confidence decreasing; greater disclosure may prompt more stories in the media alleging 
impropriety. 3 While deterring wrongdoing and uncovering it when it does occur are the major 
benefits of greater transparency, there is a danger that there may be unrealistic expectations that 
allegations of abuse will be removed. Further rules could suggest there is something 
fundamentally wrong with our system when this is not actually the case. 

Some feel that donors should have a right to privacy, particularly as publicity around a donor may 
be out of proportion with the amount they have given. Requiring companies to declare they are 
bidding for a contract could affect them commercially. As a result, transparency may discourage 
some people or organisations from donating to political parties. 

It would be difficult to enforce a register of donors' interests or companies involved in 
government contracts, as the information in it would be difficult to verify independently. Setting 
a timeframe in which donors had to declare this additional information would be difficult, as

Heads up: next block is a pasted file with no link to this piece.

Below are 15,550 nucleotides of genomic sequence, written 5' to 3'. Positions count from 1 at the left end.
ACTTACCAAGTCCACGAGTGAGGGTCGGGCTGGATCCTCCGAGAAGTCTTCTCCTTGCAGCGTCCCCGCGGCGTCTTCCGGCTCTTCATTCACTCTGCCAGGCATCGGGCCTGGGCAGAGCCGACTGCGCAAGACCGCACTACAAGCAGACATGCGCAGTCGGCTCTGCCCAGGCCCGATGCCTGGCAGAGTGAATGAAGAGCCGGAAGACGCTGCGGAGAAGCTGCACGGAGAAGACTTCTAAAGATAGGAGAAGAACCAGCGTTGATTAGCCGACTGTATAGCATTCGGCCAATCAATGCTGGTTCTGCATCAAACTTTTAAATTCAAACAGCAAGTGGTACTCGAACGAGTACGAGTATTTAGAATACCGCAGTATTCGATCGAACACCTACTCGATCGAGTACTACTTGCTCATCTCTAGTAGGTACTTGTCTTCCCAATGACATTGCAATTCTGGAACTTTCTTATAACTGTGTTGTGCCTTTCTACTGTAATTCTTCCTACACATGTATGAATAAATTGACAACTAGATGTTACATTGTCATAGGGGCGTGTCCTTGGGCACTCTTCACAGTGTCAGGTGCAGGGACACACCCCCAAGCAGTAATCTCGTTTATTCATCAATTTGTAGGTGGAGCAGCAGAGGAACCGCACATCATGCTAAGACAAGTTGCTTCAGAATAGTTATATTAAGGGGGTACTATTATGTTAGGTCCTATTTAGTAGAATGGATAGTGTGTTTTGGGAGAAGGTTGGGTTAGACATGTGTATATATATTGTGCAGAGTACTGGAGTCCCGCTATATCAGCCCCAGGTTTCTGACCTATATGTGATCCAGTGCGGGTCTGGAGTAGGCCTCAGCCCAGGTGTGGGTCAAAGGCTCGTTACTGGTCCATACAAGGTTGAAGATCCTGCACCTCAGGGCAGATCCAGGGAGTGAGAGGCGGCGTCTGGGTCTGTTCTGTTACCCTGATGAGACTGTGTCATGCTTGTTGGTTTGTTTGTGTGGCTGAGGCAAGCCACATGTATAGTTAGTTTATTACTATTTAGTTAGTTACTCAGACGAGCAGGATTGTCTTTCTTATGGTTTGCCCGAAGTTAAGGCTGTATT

allegations may relate to donations made years before any alleged benefits gained. 

2B Reduce the amount parties can spend on campaigning at elections 

With the benefit of five years' experience of operating national limits on election campaign 
spending, it can be argued that national limits do seem to have worked in practice. While some 
specific operational concerns have been raised around definitions of national and candidate 
expenditure and the definition of an election period for candidate expenditure, no one seems to 
be arguing for the removal of the expenditure limit. 

There are still, however, areas of concern about campaigning at elections. Public confidence 
remains low, with research suggesting that campaigning through mass marketing does not engage 
the public. 4 The public felt that parties spent some of their money frivolously while campaigning 
at the 2005 election. Therefore, it is important to look at whether the current limit is the 
right one. 

A strong case has been made to the Review that regulation of party expenditure should try to